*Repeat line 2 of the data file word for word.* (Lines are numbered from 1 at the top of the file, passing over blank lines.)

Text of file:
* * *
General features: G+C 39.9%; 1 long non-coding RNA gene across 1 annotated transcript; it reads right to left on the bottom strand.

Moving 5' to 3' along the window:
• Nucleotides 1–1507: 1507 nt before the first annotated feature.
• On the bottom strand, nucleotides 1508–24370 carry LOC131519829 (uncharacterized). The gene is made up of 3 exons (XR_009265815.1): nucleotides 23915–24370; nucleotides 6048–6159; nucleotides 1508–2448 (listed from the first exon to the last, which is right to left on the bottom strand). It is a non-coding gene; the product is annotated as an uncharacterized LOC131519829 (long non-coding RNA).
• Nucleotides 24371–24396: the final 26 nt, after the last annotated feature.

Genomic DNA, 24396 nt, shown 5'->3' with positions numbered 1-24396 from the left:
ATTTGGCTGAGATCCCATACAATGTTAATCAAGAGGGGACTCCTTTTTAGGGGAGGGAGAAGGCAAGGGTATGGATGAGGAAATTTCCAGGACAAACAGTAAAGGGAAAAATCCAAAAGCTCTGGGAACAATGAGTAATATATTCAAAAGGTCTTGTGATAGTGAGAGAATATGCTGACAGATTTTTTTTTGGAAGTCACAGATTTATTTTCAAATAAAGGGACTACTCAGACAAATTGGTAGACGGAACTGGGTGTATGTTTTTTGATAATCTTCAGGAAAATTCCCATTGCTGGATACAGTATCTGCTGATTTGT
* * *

Moving 5' to 3' along the window: